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The Bank, the Kiwi, and the King of the Maoris.

Bio page for paxbrit By paxbrit on 2017-12-18

Most of us are familiar with the 1934 Maori series from the Reserve Bank of New Zealand. Ranging from Ten Shillings to Fifty Pounds in denomination, this Depression Era issue is both deservedly popular and scarce. Worth acquiring by any collector in almost all the available grades, it's an iconic issue. The striking design features a lovely Kiwi and King Tawhiao of the Maori on the face, with a scenic view of Milford Sound and Mitre Peak on the reverse. The notes are well known for their beauty, and coveted by collectors of all means. The two photos below show the face and reverse of the lovely Five Pound note, issued in a deep blue, it's perhaps the most striking of the series, both in design, engraving, and chosen color of issue.

But, long before there was a Reserve Bank of New Zealand, there was the private Bank of New Zealand. The world-wide depression required fiscal 'liberality' by the government, and so the private bank became the federal Reserve Bank of the nation, and issued currency according to the needs of the nation, not the bank's owners and stockholders, who were a bit more conservative in times of fiscal tribulation than Keynesian economics called for. Today, we would call this policy 'monetary easing', the euphemism for turning on the presses at the Treasury to ensure that 'happy days are here again', as the popular song of the Depression called for. So, let's take a look at the Bank of New Zealand and it's issue of 1924, issued in denominations of Ten Shillings to One Hundred Pounds.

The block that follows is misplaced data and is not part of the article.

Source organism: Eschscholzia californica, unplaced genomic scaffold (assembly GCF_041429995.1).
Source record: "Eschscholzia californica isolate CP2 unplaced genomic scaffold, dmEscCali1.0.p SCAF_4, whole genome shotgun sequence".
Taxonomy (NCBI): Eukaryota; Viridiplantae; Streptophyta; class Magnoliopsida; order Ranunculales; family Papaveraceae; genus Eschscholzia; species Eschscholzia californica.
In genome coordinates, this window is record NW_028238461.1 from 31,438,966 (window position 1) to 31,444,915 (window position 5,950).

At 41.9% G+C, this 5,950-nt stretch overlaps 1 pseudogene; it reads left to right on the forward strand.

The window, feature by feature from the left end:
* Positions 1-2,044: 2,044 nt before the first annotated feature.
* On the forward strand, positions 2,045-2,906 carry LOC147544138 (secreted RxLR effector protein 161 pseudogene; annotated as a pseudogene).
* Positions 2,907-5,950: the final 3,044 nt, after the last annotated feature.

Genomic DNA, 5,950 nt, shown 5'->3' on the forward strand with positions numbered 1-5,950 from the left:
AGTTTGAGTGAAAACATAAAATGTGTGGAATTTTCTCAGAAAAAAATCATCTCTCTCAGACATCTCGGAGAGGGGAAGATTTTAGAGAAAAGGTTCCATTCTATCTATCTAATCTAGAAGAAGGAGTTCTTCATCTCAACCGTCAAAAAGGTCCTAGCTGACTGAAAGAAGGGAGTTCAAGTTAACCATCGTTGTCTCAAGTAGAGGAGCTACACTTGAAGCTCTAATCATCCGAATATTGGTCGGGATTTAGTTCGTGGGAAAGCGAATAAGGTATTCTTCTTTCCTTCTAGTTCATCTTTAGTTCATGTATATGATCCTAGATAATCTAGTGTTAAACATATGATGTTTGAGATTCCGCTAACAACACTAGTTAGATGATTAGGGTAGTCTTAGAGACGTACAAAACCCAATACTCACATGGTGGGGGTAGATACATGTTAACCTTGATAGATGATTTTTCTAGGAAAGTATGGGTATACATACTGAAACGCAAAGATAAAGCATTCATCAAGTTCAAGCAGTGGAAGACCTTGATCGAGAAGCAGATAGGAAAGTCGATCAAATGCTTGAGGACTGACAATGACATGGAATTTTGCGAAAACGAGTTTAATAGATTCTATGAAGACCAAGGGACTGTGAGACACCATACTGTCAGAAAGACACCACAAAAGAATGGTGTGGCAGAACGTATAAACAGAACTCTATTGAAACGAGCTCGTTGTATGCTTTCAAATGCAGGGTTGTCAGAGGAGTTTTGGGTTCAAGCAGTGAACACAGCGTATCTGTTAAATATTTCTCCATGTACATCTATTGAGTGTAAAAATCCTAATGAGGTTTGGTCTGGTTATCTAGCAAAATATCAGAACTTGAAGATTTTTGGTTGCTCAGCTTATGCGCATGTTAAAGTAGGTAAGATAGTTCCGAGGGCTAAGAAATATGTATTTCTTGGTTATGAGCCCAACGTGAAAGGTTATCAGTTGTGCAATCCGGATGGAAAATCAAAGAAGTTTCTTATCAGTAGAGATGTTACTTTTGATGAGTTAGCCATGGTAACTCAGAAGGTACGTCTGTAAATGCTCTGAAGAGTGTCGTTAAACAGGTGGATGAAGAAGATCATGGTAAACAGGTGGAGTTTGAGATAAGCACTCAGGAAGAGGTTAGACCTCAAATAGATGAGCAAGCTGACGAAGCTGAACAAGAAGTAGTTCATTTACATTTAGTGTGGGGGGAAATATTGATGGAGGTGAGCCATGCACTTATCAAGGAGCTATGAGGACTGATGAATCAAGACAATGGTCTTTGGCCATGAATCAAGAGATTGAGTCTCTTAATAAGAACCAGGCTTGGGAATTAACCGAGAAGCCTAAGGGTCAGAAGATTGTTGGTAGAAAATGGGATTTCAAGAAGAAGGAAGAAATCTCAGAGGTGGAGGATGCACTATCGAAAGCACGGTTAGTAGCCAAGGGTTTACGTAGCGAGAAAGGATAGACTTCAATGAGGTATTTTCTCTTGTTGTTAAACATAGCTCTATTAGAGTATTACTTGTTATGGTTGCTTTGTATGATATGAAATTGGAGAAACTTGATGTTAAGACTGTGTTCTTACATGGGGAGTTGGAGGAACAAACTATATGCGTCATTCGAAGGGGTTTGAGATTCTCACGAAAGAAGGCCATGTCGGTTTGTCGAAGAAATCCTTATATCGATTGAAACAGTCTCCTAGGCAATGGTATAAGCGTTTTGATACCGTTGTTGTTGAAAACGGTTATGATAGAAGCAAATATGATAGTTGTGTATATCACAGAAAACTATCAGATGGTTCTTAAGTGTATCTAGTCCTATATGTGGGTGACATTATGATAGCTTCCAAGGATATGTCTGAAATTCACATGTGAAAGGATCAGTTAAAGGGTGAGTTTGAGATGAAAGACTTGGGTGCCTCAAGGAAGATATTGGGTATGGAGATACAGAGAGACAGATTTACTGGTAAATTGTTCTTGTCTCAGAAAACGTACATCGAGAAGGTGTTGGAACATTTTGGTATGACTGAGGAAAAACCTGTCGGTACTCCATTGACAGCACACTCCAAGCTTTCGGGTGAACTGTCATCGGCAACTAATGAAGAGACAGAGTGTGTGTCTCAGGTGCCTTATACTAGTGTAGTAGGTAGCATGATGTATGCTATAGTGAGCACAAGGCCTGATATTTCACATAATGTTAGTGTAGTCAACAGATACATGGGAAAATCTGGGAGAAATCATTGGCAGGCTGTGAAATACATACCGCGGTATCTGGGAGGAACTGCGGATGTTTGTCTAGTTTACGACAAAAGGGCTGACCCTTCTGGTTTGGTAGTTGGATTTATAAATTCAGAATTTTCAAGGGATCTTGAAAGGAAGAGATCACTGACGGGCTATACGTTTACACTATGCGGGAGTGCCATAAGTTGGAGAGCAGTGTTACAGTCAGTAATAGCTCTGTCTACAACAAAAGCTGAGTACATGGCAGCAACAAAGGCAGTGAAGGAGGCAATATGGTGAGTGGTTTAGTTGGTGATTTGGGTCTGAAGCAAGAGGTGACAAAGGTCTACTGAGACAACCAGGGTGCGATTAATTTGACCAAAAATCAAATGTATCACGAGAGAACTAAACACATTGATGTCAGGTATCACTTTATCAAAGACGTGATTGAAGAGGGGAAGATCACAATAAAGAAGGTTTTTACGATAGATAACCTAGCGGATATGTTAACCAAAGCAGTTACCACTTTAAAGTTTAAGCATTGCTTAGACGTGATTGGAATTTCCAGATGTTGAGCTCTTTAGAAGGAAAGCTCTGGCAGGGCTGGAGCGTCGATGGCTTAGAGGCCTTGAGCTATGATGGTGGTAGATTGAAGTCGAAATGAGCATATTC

As you can see, both the Reserve Bank and the Bank of New Zealand were clearly frontrunners in the concept and design of banknotes in New Zealand. Both the 1924 and 1934 designs are works of beauty and art. The familiar Kiwi of 1934, is gone from the 1924 series. The wonderful engraved portrait of King Tawhiao, however, is used to good purpose, providing a striking image on all denominations of this not-so-well known series. The reverse of the notes feature the usual filigree and geometry of the period, as well as two little vignettes of New Zealand. The left shows two Maoris in a volcanic landscape, and the right shows two little lost Kiwis foraging for food, a Maori war canoe on the water, and a volcanic background.

Like the American Bank Note Company did throughout Latin America, some designs just deserve to be repeated, don't they? Bradbury, Wilkinson, and Company was the designer and producer of notes for the Bank of New Zealand for nearly 75 years, and used their experience and expertise to good advantage.

Now let's go back just a few more years, to the 1917-1924 Series. Our two Maoris are making their appearance, but still not the first. Our two Kiwis are also scratching around for food, but it's not the first time for them, either. King Tawhiao is absent, and will not appear until the next series in early 1925.

Go back just a few more years, to the early 20th Century, and our hungry Kiwis and Maori idlers are still kicking around. Here are a couple of examples from the Bank of New Zealand and their Sixth Series of 1903. The Fifty Pound note is a lovely example, while the One Pound note is indicative of the condition in which these are generally found.

But, our Maoris and the Kiwis are long-lived, their hunger notwithstanding, for here they again, in their first appearance, on the face of the Third Issue of the Bank of New Zealand. This issue was the longest-running series, from 1870 to 1890.

And so, the Bank, the Kiwi, and the Maori came to be, in mid-Victorian days. These were the first designs of the Colony to depict not only local scenes and wildlife, but to acknowledge the Maori heritage of the islands. They were also the first evidence of the new Identity of the New Zealander, the English colonist, who, only 30 years after the Treaty of Waitangi, were beginning to see themselves not as Englishmen, but as New Zealanders. Kiwis to a man, if you will, and not unlike the American colonists of the 18th Century, destined to make their own way in the world.


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